The first real sign of a po­lit­i­cal shock came with just the third dec­la­ra­tion of the night when the Tories cap­tured the for­mer min­ing con­stituency of Blyth Val­ley, which has been a Labour strong­hold since the 1950s.

Tory Ian Levy edged out Labour to seize the seat with a ma­jor­ity of just 712, and thanked “Boris” in his vic­tory speech.

Other early re­sults in the north-east of Eng­land also saw swings to the Tories in Labour heart­lands, de­spite Labour hold­ing on.

Shadow in­ter­na­tional trade sec­re­tary Barry Gar­diner said it rep­re­sented a “dev­as­tat­ing re­sult for us” and “all the peo­ple who were re­ally need­ing a Labour vic­tory to im­prove their lives”.

Asked if his party needed a new leader, Mr Gar­diner said: “These are things that will be dis­cussed by the lead­er­ship of the party in the next few days.”

The Tories ap­peared cau­tious af­ter the exit poll but said a func­tion­ing ma­jor­ity “would mean we can now fi­nally end the un­cer­tainty and get Brexit done.”

For­mer Con­ser­va­tive cabi­net min­is­ter Jus­tine Green­ing said “the dead­lock on Brexit is fi­nally bro­ken”.

Speak­ing on the BBC, Ms Green­ing said: “I think, at the end of the day, my view was al­ways that we needed to break the dead­lock.

“I was one of the first mem­bers of par­lia­ment who said we needed to do that.

“We’ve now had that pub­lic vote, I think that the dead­lock on Brexit is fi­nally bro­ken.

“But I think the re­al­ity is this elec­tion was very much about do­mes­tic is­sues, and I think that’s why the Con­ser­va­tives have done so well, be­cause Boris John­son talked about the kind of Con­ser­va­tive agenda that peo­ple find ap­peal­ing.”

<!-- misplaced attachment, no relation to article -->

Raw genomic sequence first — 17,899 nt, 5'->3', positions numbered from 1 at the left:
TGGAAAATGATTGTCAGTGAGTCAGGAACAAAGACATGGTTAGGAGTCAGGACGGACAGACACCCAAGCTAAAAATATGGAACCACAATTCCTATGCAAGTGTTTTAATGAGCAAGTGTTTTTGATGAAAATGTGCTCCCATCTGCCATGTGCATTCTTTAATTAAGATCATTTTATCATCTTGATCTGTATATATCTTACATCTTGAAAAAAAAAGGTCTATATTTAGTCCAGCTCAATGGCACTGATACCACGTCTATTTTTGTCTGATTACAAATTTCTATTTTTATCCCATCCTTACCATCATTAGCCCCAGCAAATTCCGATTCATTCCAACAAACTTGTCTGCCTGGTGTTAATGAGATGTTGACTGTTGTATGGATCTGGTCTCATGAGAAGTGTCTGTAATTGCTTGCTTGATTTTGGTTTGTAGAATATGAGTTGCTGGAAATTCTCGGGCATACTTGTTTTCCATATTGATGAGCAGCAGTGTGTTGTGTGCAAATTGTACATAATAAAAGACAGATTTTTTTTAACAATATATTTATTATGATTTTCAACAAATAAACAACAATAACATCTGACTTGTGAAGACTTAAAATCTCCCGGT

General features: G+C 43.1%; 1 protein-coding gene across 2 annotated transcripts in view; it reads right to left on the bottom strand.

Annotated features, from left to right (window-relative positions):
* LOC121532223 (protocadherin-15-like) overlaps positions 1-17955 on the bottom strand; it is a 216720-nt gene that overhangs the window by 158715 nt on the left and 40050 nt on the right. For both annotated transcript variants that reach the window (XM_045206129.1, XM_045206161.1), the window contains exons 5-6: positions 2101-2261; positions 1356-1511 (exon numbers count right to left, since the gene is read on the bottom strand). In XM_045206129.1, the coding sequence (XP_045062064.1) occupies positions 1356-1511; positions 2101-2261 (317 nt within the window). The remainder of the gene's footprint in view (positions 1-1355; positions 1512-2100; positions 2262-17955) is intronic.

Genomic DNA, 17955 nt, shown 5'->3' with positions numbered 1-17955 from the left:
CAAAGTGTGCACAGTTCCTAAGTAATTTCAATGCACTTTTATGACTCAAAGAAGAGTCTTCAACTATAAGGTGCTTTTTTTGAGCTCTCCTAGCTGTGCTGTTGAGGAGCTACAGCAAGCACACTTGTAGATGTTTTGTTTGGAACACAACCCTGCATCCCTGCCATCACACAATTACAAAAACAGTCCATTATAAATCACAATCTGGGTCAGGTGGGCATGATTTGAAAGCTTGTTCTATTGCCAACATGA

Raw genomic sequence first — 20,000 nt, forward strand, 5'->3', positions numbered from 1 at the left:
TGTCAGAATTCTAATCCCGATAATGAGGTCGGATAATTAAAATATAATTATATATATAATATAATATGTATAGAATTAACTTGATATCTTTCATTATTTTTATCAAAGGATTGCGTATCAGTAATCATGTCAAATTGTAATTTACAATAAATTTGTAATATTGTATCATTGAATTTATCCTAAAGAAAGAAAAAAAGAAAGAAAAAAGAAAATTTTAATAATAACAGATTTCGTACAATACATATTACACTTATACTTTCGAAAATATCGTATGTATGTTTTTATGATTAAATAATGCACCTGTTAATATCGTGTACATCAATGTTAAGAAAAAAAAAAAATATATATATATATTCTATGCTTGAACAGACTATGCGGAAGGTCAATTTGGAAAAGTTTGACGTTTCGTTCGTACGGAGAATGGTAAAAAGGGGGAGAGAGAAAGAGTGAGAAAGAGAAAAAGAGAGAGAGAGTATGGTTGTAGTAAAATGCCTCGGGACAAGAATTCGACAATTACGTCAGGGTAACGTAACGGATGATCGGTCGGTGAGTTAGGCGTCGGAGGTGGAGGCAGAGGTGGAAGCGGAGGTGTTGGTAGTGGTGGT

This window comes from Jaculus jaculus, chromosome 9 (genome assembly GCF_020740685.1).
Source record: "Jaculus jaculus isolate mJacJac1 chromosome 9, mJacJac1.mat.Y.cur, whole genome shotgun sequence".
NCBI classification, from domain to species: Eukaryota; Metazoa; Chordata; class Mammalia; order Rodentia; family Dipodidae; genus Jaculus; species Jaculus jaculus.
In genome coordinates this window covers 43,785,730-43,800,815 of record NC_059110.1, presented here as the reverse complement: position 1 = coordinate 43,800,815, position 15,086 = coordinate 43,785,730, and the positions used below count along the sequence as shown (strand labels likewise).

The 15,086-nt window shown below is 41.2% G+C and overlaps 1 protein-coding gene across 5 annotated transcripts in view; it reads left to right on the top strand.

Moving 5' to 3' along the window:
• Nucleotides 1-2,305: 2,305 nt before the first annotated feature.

Labour said – re­gard­less of the re­sult – the party had “changed the de­bate in Bri­tish pol­i­tics”.

A party spokesman said: “We, of course, knew this was go­ing to be a chal­leng­ing elec­tion, with Brexit at the fore­front of many peo­ple’s minds and our coun­try in­creas­ingly po­larised.

“But Labour has changed the de­bate. We have put pub­lic own­er­ship, a green in­dus­trial rev­o­lu­tion, an end to aus­ter­ity cen­tre stage and in­tro­duced new ideas, such as plans for free broad­band and free per­sonal care.”

On Mr Cor­byn, Ms Green­ing added: “But he [Boris John­son] was up against prob­a­bly one of the worst Labour lead­ers that we have seen in a very long time, and thus he couldn’t have had a bet­ter op­po­nent in those re­spects.

“Jeremy Cor­byn might have been bright, shiny and new in 2017, but by 2019, I think peo­ple have re­ally got the mea­sure of him and you’re also see­ing that come through tonight.”